Hernando aldermen are set to reconvene a recessed meeting Monday morning which was carried over from last week's contentious city board meeting.
That meeting is set to begin at 8 a.m. at Hernando City Hall.
Mayor Tom Ferguson said Friday that he was of the understanding that the only item to be discussed involved the appointment of three vacancies on the Hernando Planning Commission.
He referred a reporter to City Attorney Kenneth Stockton for further clarification. Stockton could not be reached for comment.
From Ferguson's understanding of the law, statutorily and legally, all seven of the appointments could be made by the mayor but tradition has held throughout the past subsequent decades of city boards that the mayor receives an appointment and the vacancies on the Planning Commission can be filled by nominees from aldermen from those respective wards.
At last week's meeting, aldermen opted to consider the agenda put forth by former mayor Chip Johnson.
Ferguson submitted his own agenda the day of the meeting. Traditionally, the outgoing and incoming mayors sit down and have discussions about the timetable in order to prepare for a smooth transition.
This apparently did not occur. Aldermen typically receive an agenda several days prior to a meeting in order to familiarize themselves with items to be voted upon.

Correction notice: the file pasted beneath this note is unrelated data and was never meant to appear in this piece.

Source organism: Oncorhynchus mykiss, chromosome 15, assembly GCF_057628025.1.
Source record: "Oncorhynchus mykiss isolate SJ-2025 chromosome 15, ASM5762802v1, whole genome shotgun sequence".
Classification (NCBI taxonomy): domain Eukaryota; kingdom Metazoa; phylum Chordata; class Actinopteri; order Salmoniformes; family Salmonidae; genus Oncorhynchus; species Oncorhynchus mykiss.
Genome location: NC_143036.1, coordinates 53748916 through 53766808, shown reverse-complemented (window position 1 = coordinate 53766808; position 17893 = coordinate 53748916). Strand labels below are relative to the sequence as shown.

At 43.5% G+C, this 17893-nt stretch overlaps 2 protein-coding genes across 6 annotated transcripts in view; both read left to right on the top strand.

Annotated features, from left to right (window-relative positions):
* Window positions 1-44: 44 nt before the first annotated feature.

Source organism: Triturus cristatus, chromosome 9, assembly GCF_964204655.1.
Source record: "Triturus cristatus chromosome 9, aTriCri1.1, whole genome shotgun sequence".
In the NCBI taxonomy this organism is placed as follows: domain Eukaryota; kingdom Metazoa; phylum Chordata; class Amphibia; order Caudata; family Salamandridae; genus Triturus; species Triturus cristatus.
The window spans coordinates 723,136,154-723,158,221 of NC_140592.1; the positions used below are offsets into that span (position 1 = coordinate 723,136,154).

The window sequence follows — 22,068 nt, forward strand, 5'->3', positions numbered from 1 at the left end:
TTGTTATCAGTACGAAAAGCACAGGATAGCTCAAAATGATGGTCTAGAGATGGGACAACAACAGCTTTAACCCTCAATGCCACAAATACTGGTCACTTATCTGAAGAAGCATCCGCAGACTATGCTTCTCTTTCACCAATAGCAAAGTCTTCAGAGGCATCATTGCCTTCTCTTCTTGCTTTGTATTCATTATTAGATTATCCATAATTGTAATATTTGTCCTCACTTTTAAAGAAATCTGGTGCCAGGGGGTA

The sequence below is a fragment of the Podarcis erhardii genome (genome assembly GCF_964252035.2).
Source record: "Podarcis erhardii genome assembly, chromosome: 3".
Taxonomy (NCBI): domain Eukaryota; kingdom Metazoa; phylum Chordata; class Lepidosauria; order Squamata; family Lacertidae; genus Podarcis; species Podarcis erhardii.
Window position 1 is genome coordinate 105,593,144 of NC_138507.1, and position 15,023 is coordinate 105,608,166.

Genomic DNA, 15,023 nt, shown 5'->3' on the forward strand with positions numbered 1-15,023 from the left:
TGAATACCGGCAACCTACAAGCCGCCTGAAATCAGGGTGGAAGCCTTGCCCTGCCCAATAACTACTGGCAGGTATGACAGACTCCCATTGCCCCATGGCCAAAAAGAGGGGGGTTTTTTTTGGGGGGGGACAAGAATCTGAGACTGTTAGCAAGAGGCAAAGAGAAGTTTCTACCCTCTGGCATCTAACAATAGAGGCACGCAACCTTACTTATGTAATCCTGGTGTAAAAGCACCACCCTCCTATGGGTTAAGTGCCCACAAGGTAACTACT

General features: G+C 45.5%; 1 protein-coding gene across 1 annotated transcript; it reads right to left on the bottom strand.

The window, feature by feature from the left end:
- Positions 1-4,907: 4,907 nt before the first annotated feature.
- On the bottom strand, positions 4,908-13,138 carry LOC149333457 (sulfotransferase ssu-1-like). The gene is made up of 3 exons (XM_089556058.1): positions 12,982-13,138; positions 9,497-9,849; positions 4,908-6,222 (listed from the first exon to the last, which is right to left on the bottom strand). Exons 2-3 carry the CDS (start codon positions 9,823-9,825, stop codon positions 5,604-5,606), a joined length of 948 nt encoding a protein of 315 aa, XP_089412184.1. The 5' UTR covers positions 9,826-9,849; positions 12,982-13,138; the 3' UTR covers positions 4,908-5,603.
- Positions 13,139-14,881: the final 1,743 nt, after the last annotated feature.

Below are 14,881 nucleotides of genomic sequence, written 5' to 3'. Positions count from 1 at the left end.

By a vote of 5-2, aldermen voted to consider the agenda approved during the waning days of the Johnson administration. The vote was 5-2, with Aldermen Michael McLendon and W.I. "Doc" Harris voting against the adoption of the agenda submitted by Johnson. Aldermen E.R. "Sonny" Bryant, Cathy Brooks, Andrew Miller, Jeff Hobbs and Gary Higdon voted not to adopt the Ferguson agenda, which would have postponed any appointments or reappointments until Ferguson has had time to meet and evaluate staff.
Aldermen, fearing that city business would be interrupted — as voiced by Ward 3 Alderman Gary Higdon — voted to reappoint the city officials currently in office.
McLendon pointed out that Horn Lake's flow of business was not interrupted four years ago when newly-elected Horn Lake Mayor Allen Latimer voted to basically make all officeholders as "hold-overs," waiting for his evaluation.
Ferguson said during that meeting and in a subsequent interview Friday that he only wished to be able to re-evaluate city employees and officials in citywide posts.
"I want to visit with every department," Ferguson said. "We may have the best team but just give me the opportunity to evaluate. I'm not trying to disrupt things. I want to play by the rules. It's just due process of law. That's all that I want. Being new, I was very unfamiliar with a lot of the items but I hope to gain a lot more experience as a public official."
Ferguson said he is set to attend the annual meeting of the Mississippi Municipal League, an organization which holds classes for newly-elected public officials and orients those new officials with Mississippi law.
Samantha Hill with the Mississippi Municipal League said Friday that she could not comment on Mississippi's system of traditionally "strong board, weak mayor" forms of governments, which shoulders more authority to elected aldermen in any given city.
The term "strong board, weak mayor," is a textbook term to describe the predominant form of municipal government in Mississippi. It should not be construed to be a pejorative or negative term.
Robert Lee Long is Community Editor of the DeSoto Times-Tribune. He may be contacted at email@example.com or at 662-429-6397, Ext. 252.